Batmanglij: That is what a director does. A director really doesn’t deal with performance that much, especially if you deal with great actors. Their work is the performance. What you’re helping them with is all the stuff they cannot be in control of.

Having mentioned the desire to play on set, with a budget and schedule like The East’s, is there a lot of time for that?

Batmanglij: We have one third of the Silver Linings Playbook’s budget.

Marling: No. I have to tell you, I have had a wild belief about Zal ever since the first short films he made at Georgetown. Even as his biggest fan and admirer, I was shocked by what he was able to do on set. We were shooting a movie that needed three times the amount of time we had. We shot this in 25 days. There were moments where I looked at the call sheet in the morning and thought, “There’s no way he’s going to pull this off.” I thought the movie was going to greatly suffer, but every day he managed it. Every day it was watching someone conduct this chaotic orchestra, making transcendent music out of it.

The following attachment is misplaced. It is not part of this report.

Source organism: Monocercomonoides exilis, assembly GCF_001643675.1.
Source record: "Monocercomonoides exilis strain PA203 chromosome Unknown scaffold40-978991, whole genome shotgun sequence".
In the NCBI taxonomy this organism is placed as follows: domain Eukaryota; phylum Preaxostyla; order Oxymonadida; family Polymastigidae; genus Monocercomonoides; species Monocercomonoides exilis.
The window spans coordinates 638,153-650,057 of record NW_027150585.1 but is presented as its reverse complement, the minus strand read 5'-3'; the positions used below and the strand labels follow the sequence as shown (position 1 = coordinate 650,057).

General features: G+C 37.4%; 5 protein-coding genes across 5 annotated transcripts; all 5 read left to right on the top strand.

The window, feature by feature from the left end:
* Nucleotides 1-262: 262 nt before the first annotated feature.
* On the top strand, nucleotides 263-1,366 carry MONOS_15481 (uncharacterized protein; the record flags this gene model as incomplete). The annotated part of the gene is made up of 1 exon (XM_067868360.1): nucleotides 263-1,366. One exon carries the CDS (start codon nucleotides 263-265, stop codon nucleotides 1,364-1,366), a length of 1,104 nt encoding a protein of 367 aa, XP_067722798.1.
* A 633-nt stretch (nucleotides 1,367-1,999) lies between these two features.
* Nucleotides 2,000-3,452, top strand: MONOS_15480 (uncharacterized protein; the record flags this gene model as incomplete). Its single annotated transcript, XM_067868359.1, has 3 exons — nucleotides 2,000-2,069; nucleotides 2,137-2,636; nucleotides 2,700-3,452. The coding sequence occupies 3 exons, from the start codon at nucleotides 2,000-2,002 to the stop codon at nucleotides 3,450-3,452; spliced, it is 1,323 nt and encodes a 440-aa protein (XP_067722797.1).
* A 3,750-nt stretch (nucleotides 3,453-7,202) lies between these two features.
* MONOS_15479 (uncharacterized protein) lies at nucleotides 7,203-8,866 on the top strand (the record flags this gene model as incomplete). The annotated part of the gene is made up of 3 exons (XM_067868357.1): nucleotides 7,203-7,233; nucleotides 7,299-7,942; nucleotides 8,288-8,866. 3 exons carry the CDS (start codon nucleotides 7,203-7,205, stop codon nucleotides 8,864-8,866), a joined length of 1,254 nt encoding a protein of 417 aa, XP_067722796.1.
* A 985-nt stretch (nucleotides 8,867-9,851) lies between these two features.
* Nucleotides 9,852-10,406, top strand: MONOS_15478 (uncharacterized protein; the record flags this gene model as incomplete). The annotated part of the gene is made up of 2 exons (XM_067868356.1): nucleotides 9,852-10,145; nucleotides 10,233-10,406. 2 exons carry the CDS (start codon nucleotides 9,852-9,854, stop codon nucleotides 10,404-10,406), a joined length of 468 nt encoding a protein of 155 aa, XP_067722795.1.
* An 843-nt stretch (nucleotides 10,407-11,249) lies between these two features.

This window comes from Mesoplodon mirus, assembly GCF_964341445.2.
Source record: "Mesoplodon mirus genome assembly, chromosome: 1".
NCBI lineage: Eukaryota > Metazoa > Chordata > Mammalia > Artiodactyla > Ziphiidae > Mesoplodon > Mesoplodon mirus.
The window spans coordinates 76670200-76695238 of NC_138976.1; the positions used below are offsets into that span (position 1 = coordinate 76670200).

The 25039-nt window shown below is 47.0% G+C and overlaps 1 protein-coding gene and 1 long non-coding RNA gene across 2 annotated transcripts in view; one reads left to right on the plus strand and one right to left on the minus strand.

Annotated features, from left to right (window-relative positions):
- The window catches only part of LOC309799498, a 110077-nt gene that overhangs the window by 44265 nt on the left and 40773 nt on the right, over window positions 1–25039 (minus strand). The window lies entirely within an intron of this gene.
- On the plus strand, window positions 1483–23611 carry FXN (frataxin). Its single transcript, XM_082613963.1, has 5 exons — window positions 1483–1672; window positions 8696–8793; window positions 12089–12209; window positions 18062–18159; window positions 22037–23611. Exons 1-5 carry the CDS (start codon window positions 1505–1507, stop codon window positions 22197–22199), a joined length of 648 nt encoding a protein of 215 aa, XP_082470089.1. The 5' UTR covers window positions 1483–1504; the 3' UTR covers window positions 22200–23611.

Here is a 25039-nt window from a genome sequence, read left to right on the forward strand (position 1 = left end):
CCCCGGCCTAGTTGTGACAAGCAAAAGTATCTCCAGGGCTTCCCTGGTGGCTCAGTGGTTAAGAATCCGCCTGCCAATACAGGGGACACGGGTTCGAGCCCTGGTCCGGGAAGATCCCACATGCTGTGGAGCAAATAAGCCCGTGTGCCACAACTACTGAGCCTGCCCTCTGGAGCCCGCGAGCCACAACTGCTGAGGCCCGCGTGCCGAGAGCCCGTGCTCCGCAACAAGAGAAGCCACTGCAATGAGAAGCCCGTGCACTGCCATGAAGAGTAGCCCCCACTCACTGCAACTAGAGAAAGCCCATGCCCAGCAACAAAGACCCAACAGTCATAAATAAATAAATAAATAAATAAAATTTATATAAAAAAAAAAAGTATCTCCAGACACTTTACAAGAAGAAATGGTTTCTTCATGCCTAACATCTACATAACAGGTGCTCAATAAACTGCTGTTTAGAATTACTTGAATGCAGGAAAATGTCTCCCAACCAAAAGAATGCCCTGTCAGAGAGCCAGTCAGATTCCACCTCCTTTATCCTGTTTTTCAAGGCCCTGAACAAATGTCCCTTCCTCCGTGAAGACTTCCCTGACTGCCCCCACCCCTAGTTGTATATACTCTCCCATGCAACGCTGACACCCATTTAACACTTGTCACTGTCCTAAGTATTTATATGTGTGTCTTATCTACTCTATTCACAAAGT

As an actor, I knew there was shit going on that would’ve, at any moment, sunk the whole film. He’s holding all of that back; it’s like his body holding a dam. The actors get to feel like they have 20 hours to do a scene instead of 30 minutes, and that’s a tremdenous gift. Not all directors do that. Not all directors think about making a space feel safe enough for actors to open up, to let strange and vulnerable creatures pop out of them. Zal thinks as much about actors as he thinks about any other part. He creates that situation, which is why he gets great performances. When you watch that scene of Peter and Maggie breakdown in Sound of My Voice, there was so much going on that day. There was no time, trains going by, and anarchy amongst the cast ready to go… It’s a rare talent.

So are you good at masking all the stress, or do you freak out a little?